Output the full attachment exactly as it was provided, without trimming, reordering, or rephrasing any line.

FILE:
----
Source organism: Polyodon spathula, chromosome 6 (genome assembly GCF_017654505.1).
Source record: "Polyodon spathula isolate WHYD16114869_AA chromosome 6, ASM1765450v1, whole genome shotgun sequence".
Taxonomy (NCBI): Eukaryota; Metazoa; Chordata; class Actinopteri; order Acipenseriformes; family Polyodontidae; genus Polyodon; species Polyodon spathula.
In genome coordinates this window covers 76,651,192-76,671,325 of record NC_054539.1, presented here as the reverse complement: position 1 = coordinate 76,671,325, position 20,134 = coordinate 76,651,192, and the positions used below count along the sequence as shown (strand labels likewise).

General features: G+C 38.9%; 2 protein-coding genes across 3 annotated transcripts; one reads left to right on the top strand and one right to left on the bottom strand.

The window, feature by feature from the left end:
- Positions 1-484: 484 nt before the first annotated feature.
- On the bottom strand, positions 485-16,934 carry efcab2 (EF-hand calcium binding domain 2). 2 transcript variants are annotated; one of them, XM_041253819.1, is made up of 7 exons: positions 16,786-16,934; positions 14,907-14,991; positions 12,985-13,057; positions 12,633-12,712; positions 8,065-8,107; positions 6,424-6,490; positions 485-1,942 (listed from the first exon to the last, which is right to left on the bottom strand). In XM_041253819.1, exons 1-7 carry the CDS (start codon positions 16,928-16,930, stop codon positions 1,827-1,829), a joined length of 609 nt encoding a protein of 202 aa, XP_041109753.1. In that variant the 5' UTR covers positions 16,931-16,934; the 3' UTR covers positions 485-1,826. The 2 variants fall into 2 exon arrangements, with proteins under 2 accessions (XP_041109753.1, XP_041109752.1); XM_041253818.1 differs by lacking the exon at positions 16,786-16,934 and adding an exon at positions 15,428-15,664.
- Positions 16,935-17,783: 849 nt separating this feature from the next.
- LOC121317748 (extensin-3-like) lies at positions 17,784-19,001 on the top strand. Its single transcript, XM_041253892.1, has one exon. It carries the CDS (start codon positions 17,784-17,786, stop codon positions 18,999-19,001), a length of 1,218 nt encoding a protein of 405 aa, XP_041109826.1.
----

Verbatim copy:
Source organism: Polyodon spathula, chromosome 6 (genome assembly GCF_017654505.1).
Source record: "Polyodon spathula isolate WHYD16114869_AA chromosome 6, ASM1765450v1, whole genome shotgun sequence".
Taxonomy (NCBI): Eukaryota; Metazoa; Chordata; class Actinopteri; order Acipenseriformes; family Polyodontidae; genus Polyodon; species Polyodon spathula.
In genome coordinates this window covers 76,651,192-76,671,325 of record NC_054539.1, presented here as the reverse complement: position 1 = coordinate 76,671,325, position 20,134 = coordinate 76,651,192, and the positions used below count along the sequence as shown (strand labels likewise).

General features: G+C 38.9%; 2 protein-coding genes across 3 annotated transcripts; one reads left to right on the top strand and one right to left on the bottom strand.

The window, feature by feature from the left end:
- Positions 1-484: 484 nt before the first annotated feature.
- On the bottom strand, positions 485-16,934 carry efcab2 (EF-hand calcium binding domain 2). 2 transcript variants are annotated; one of them, XM_041253819.1, is made up of 7 exons: positions 16,786-16,934; positions 14,907-14,991; positions 12,985-13,057; positions 12,633-12,712; positions 8,065-8,107; positions 6,424-6,490; positions 485-1,942 (listed from the first exon to the last, which is right to left on the bottom strand). In XM_041253819.1, exons 1-7 carry the CDS (start codon positions 16,928-16,930, stop codon positions 1,827-1,829), a joined length of 609 nt encoding a protein of 202 aa, XP_041109753.1. In that variant the 5' UTR covers positions 16,931-16,934; the 3' UTR covers positions 485-1,826. The 2 variants fall into 2 exon arrangements, with proteins under 2 accessions (XP_041109753.1, XP_041109752.1); XM_041253818.1 differs by lacking the exon at positions 16,786-16,934 and adding an exon at positions 15,428-15,664.
- Positions 16,935-17,783: 849 nt separating this feature from the next.
- LOC121317748 (extensin-3-like) lies at positions 17,784-19,001 on the top strand. Its single transcript, XM_041253892.1, has one exon. It carries the CDS (start codon positions 17,784-17,786, stop codon positions 18,999-19,001), a length of 1,218 nt encoding a protein of 405 aa, XP_041109826.1.